The unraveling: Seville, The Jews of Castile, and the Road to the Riots of 1391
Weisenberg, Nathaniel (Georgetown University)
Georgetown University (Honors Thesis, Georgetown University, 2010)
The remnants of the old juderia, or Jewish neighborhood, of the city of Seville mesh awkwardly with modernity. A Star of David crowns the Romanesque doorway of the church of San Isidoro; fragments from a Jewish cemetery can be found, enclosed like museum pieces, inside an underground parking garage. Even the current layout of the neighborhood, with its narrow, winding streets leading away from the city’s Cathedral and Alcazar royal palace, owes more to a desire to attract tourists than to a striving for historical authenticity.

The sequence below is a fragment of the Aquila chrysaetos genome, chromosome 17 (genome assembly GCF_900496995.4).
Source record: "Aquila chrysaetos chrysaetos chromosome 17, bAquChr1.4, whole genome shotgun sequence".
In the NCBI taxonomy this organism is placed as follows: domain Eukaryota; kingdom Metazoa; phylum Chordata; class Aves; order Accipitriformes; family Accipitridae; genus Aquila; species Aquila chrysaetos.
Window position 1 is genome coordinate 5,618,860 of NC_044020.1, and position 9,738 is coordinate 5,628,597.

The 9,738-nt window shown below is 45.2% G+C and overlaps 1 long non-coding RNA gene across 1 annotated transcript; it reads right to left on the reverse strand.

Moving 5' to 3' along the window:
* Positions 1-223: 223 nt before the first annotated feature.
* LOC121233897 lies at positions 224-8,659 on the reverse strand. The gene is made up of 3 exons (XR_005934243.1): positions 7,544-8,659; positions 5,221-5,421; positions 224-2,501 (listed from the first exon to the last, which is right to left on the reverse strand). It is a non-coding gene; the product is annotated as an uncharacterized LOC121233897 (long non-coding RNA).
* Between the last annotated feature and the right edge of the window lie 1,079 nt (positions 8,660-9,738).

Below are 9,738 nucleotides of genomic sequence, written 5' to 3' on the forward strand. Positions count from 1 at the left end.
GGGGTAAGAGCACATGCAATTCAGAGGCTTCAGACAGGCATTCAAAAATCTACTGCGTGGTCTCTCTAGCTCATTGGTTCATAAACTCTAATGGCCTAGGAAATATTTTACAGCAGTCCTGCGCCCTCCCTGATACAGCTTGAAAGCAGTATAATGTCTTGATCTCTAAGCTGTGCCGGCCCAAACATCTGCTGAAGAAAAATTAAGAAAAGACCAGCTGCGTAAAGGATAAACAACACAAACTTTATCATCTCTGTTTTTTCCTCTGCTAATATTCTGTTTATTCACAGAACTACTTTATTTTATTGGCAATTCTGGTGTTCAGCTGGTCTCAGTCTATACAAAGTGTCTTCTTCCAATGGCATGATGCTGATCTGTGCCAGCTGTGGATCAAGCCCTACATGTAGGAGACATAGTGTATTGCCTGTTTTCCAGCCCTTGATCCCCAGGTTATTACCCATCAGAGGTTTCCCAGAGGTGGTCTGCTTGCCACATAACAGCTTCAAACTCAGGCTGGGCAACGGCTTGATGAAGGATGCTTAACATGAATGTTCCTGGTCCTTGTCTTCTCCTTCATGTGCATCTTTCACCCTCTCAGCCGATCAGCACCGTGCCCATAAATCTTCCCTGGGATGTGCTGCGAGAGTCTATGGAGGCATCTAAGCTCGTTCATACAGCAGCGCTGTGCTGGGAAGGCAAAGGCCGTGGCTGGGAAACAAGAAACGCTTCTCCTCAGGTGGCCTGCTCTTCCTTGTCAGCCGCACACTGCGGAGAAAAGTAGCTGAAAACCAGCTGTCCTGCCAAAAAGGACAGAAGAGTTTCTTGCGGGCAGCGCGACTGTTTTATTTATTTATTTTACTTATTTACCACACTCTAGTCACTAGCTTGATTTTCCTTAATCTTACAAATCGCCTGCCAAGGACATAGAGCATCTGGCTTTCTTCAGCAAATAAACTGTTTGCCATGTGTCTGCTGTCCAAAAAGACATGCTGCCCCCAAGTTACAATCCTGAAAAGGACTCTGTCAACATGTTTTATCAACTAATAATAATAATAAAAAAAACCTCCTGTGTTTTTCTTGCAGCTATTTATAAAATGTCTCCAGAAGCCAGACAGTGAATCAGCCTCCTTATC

Even though nearly all of the physical evidence of this community’s existence has disappeared, the place of Seville in the history of the Jewish experience on the Iberian Peninsula remains intact. Whether through the histories of figures such as Samuel ha-Levi who attained enormous wealth and power in the service of the Kingdom of Castile, or through the invocation of Seville as one of the cities representative of the supposed religious tolerance of medieval Iberia, the memory of the juderia of Seville is central to the story of the Jewish experience in Spain. This study will focus on a particular period of Sevillian Jewish history: the developments of the fourteenth century leading up to the devastating riots of 1391.